Meet Amber and Jax Mieras. Amber is the Pillar Chair for Family Support and is also the devoted mother to nine-year-old Jax, who has Down syndrome. We invite you to join us on their PFD journey and follow their compelling narrative describing the intricacies of Jax’s care. Read Amber’s introspective reflections and see the inspiring results of parent directed care.
AMBER & JAX
I am the proud mother of two kids, Nayeli, 5, and Jax, a 9-year-old boy with Down syndrome and PFD. I found out while I was pregnant that Jax had Down syndrome but had no idea that eating struggles would end up becoming the biggest challenge we would ever face.
Jax had his first diagnosis of failure to thrive at just eight days old, and then again at 4 months of age. After four months of dream feeding, counting milliliters, watching the clock, and witnessing Jax’s struggles, we knew he needed more help to get nutrition. We consented to a nasogastric tube and fourteen months later, Jax got his gastrostomy tube. He could not eat what he needed by mouth alone.
Over the next nine years our family was on a mission. Our goal was not only to help Jax become more comfortable around food and mealtimes but also to better understand the root cause of his oral aversion and PFD. We were determined to find ways to support both him and our family through this challenging journey.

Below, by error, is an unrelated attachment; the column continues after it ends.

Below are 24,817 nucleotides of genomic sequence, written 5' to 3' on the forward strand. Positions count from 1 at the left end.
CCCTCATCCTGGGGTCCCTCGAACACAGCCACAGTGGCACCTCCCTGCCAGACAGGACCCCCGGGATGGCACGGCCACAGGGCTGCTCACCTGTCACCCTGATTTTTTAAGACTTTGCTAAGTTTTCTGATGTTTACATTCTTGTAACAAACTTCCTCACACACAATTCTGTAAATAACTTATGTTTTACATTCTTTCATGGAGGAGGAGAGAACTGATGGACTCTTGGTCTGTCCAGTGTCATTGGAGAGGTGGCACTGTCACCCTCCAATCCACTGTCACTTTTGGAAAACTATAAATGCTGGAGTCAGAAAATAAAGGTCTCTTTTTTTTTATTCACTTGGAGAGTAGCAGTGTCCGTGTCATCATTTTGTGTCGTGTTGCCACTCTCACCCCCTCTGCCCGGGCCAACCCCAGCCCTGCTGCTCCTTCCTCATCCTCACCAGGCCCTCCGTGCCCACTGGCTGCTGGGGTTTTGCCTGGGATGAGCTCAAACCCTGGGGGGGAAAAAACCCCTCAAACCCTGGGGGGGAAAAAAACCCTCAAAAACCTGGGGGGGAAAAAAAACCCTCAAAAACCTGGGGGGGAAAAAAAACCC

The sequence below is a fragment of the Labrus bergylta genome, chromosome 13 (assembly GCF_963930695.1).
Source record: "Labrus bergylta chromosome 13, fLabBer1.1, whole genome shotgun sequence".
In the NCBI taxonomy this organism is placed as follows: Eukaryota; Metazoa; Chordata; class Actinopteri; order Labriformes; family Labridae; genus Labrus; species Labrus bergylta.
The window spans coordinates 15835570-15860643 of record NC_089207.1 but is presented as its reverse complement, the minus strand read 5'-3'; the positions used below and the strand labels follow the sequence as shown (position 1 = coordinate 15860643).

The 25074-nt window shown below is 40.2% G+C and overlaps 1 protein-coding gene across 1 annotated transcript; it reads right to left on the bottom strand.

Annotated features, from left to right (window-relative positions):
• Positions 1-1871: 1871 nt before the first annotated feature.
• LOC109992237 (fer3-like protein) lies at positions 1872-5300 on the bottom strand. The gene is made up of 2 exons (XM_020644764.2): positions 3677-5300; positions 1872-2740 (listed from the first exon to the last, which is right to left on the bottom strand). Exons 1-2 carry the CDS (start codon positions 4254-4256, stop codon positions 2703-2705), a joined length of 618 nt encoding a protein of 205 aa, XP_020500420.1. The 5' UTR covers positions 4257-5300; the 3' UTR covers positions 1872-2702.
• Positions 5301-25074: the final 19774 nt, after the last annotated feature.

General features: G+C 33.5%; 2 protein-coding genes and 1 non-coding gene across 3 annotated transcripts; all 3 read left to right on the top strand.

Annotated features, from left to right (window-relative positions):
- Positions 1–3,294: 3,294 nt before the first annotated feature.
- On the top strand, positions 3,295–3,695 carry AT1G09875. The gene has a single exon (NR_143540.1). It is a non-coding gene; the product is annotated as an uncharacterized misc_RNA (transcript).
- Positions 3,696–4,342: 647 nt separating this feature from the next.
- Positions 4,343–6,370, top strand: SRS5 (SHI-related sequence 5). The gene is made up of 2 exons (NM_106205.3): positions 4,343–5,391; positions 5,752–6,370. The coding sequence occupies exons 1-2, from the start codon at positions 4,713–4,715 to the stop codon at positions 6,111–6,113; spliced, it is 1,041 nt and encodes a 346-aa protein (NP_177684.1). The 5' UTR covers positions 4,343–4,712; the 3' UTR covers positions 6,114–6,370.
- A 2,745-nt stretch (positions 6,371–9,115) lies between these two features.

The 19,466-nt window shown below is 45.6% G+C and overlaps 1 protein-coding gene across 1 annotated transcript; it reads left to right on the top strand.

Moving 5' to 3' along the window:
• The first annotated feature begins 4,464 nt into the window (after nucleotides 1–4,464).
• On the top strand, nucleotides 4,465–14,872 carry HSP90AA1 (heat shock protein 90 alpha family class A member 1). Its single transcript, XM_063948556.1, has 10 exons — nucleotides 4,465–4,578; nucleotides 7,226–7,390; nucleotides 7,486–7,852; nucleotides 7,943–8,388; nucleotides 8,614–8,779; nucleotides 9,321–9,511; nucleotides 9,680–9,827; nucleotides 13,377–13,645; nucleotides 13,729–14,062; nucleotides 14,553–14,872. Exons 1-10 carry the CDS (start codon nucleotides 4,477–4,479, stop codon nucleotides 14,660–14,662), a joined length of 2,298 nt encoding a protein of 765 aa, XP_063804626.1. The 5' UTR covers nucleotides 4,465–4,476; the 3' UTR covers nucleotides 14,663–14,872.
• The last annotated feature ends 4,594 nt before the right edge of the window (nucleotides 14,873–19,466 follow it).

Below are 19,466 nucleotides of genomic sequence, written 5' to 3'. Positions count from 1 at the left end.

For several years, Jax had weekly feeding therapy at a nearby children’s hospital. We observed periods of progress followed by significant setbacks. Despite the therapists’ dedicated efforts to explore various strategies and approaches, nothing seemed to stick.
When Jax turned 5, we participated in an intensive outpatient feeding program, with little improvement. The following year, at the age of 6, we enrolled in an intensive inpatient feeding program, only to be discharged 24 hours later due to COVID.
For the next four years, we navigated our PFD journey the best we could. We transitioned to a new feeding therapist, continued to educate ourselves as best we could, adjusted medications and formulas, and continued to find ways to entice Jax to eat each day. It was exhausting not only for Jax, but for our entire family.